Freight forwarders in Takoradi gathered on Thursday (7 May) at the offices of the Customs Division of the Ghana Revenue Authority in Takoradi to protest against the UNIPASS system.
Speaking to members of the press, the freight forwarders said glitches with the new customs management system, which processes all documents and payments through one window, have proved problematic to their business and will ultimately affect their income.
Back to the future?
A few weeks earlier, members of the freight forwarders’ association raised reservations during the piloting of the system and training in its use. Government officials gave assurances that their grievances had been heard and that they would be addressed in due course, before the system was rolled out.
However, members of the association say, they have been obliged to protest because the challenges have not been addressed, leading directly to the problems they are experiencing.
Henderson McCarthy, a freight forwarder and importer who spoke to the press, called on the government to address the challenges posed by UNIPASS and to reinstate the GCNet system in the interim.
“All we are saying is that, if I have a machine that I’m working with and it takes me ten minutes to do a job, and you bring me a new one and a better machine in this 21st century but this machine is going to take me three hours to do the same job, then what are we talking about? Are you taking me back or into the future?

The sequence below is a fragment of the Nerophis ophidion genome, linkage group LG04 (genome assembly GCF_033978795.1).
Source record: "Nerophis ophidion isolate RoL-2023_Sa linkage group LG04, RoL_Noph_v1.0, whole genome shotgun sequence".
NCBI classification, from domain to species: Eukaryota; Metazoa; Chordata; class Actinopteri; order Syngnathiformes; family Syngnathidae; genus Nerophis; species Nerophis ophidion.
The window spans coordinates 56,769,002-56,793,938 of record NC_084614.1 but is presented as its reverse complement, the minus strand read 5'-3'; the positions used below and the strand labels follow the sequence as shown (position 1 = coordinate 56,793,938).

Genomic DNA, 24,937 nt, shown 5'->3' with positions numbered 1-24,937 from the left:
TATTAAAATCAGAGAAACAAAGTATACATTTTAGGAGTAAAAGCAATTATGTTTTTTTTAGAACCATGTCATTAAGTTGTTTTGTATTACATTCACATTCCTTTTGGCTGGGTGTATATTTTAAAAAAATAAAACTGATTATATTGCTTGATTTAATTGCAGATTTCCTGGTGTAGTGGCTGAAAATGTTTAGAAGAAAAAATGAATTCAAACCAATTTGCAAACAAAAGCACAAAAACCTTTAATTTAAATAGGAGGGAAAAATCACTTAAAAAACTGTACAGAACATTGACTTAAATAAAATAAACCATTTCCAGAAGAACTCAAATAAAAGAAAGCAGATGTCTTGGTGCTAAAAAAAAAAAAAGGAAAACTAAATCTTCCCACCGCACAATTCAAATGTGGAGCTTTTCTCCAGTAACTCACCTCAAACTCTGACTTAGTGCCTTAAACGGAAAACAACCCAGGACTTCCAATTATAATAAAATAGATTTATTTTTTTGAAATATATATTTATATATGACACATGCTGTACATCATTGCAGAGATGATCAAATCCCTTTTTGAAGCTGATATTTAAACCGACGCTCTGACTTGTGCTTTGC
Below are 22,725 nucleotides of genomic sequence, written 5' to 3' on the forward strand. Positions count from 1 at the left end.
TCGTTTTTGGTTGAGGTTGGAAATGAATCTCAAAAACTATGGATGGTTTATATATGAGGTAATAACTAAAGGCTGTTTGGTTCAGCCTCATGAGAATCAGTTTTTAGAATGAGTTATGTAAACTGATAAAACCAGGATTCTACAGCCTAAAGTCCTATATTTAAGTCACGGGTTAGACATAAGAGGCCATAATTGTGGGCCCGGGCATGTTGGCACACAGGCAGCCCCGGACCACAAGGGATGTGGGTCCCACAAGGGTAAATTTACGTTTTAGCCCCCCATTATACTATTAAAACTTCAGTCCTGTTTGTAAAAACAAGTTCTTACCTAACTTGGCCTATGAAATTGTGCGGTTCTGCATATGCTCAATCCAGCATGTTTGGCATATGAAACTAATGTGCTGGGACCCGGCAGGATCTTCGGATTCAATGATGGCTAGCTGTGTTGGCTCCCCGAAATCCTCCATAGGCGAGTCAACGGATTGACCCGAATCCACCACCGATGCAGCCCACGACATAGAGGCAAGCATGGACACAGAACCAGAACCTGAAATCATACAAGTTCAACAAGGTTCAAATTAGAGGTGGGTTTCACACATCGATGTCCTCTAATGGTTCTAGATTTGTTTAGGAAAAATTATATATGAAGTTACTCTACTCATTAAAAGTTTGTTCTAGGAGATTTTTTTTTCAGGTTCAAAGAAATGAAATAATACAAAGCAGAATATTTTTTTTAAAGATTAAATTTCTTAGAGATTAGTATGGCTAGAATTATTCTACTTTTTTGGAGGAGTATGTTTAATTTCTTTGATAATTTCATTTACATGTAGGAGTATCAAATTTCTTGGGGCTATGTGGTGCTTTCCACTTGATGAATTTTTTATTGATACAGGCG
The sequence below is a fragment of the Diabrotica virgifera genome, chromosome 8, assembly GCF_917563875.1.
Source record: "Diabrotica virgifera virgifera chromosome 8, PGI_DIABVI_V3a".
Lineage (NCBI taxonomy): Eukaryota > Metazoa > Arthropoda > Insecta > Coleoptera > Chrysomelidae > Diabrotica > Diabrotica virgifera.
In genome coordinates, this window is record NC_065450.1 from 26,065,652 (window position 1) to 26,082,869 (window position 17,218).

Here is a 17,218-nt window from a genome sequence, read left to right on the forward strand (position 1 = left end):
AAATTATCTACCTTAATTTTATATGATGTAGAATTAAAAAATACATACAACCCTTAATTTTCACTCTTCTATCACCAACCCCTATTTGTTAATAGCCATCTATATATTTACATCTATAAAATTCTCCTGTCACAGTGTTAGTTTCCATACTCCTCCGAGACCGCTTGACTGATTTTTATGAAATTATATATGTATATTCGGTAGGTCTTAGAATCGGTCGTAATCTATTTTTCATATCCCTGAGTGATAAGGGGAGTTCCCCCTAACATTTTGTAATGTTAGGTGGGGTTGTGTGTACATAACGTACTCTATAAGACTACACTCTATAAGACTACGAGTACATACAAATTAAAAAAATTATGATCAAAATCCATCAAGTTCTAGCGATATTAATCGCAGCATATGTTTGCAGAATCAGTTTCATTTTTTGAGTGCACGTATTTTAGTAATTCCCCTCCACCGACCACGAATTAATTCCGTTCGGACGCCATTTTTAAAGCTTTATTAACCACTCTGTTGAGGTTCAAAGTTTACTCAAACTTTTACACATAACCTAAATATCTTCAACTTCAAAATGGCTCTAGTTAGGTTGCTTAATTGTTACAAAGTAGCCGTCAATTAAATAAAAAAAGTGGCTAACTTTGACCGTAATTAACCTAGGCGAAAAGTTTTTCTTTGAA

“The government has to take a look at this. We the importers and the clearing agents in Takoradi are not happy. It is taking us long to clear. It is taking us more time and [costs] more,” McCarthy said.
Squeeze state income
“If you happen to clear a vehicle on this UNIPASS, you get to the licensing office and it is not even in their system,” he said.
“Our call on government is for the government to suspend this UNIPASS and then they should better it up and come back.
“Let’s use the GCNet, because the government needs revenue [so] let’s give the government the revenue.
“Before they extended the UNIPASS to Tema, we had reported every problem happening here in Takoradi. So Tema stood on those grounds and said, ‘No, we don’t want it,’” McCarthy said.
“But unfortunately for us in Takoradi because of the [smaller] quantum of goods coming here, they didn’t listen to us.’’
An executive member of the Takoradi District of the Ghana Institute of Freight Forwarders, Paul Benson, echoed McCarthy’s sentiments.
“It has really affected us, in the sense that even the shipping lines and other stakeholders are having a lot of challenges.
“We felt it was just an ordinary glitch but now we have noticed that it is taking a seed that is really worrying us.
“For instance, if you want to even send your declaration or CCVR [Customs Classification and Verification Report], which was previously taking us some short time, now it can even take more than three weeks and they are still having it in their system.”
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